Still playing with your pension yo-yo? Stabilise with #FABI!



First Actuarial

The pensions ‘yo-yo’ coiled back again in February (2018), with the PPF 7800 Index falling back from its near 4-year record high last month.  In contrast, First Actuarial’s Best estimate (FAB) Index remained stable for the fourth consecutive month.

The aggregate shortfall of the UK’s 6,000 defined benefit (DB) pension schemes measured on the Pension Protection Fund’s (PPF) basis worsened by 41% from £51bn to £72bn.  This followed a 51% improvement in January and a 19% worsening in December.

In sharp contrast, the FAB Index – which provides the aggregate position of the UK’s 6,000 DB pension schemes calculated using the best estimate expected return on the assets held by those schemes – remained strong over February, with a month-end surplus of £358bn, and a healthy 130% funding ratio.

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First Actuarial Partner Rob Hammond said:

“Last month’s PPF 7800 improvement led to one newspaper proclaiming on its front-page of a ‘Pensions boost for millions: Relief as deficits in final salary schemes halve in a month’.  It’s only a matter of time before the same, usually pessimistic, newspaper declares a ‘pensions disaster’. This yo-yo effect does nothing to restore people’s confidence in pensions.”

Hammond added:

“There are lots of different measures of pension scheme liabilities.  The PPF 7800 Index is  one of them -the FAB Index another. Neither of them is used to value pension schemes in company accounts, nor are they appropriate for prudent funding, which is why context needs to be given when quoting such numbers.”

The technical bit…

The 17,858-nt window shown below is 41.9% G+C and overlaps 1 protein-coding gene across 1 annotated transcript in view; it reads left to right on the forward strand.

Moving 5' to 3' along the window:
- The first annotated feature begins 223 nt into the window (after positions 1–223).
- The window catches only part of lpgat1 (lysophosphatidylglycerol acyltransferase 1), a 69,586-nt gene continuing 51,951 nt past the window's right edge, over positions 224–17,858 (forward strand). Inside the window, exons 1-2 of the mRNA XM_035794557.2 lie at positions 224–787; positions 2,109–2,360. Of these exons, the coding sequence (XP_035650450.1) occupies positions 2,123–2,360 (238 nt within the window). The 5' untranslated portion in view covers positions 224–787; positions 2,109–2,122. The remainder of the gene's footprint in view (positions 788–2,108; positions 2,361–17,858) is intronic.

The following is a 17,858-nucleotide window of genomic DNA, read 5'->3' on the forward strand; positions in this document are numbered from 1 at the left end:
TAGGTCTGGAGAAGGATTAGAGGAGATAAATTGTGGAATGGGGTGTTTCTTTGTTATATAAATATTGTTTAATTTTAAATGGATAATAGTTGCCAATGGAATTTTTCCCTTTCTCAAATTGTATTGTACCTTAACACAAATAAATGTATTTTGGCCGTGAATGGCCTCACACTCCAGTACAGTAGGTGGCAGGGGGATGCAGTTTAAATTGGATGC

Over the month to 28 February 2018, First Actuarial’s Best estimate (FAB) Index improved slightly, with the surplus in the UK’s 6,000 defined benefit (DB) pension schemes increasing from £356bn to £358bn.

The deficit on the PPF 7800 Index deteriorated over February from £51.0bn to £72.1bn.

These are the underlying numbers used to calculate the FAB Index.

FAB Index over the last 3 months Assets Liabilities Surplus Funding Ratio ‘Breakeven’ (real) investment return
28 February 2018 £1,568bn £1,210bn £358bn 130% -0.8% pa
31 January 2018 £1,576bn £1,220bn £356bn 129% -0.8% pa
31 December 2017 £1,590bn £1,233bn £357bn 129% -0.9% pa

The overall investment return required for the UK’s 6,000 DB pension schemes to be 100% funded on a best estimate basis – the so called ‘breakeven’ (real) investment return – has remained at minus 0.8% pa. That means the schemes need an overall actual (nominal) return of 2.8% pa for the assets to meet the liabilities.

The assumptions underlying the FAB Index are shown below:

Assumptions Expected future inflation
Expected future inflation
Weighted-average investment return
28 February 2018 3.6% pa 2.6% pa 4.2% pa
31 January 2018 3.6% pa 2.6% pa 4.2% pa
31 December 2017 3.6% pa 2.6% pa 4.0% pa




The FAB Index is calculated using publicly available data underlying the PPF 7800 Index which aggregates the funding position of 5,588 UK DB pension schemes on a section 179 basis, together with data taken from The Purple Book, jointly published by the PPF and the Pensions Regulator.

The FAB Index will be updated on a monthly basis, providing a comparator measure of the financial position of UK DB pension schemes.

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About First Actuarial

First Actuarial is a consultancy providing pension scheme administration, actuarial, investment and consultancy services to a wide range of clients across the UK.

We advise a mixture of open and closed defined benefit schemes with our clients concentrated in the small to medium end of the pension scheme market. Our clients range across a number of sectors including manufacturing, financial services, not for profit organisations and those providing services previously in the public sector.

About henry tapper

Founder of the Pension PlayPen,, partner of Stella, father of Olly . I am the Pension Plowman
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1 Response to Still playing with your pension yo-yo? Stabilise with #FABI!

  1. John Mather says:

    Henry if only you could persuade the powers that be to adopt your index there would be fewer victims of DB or DB exit

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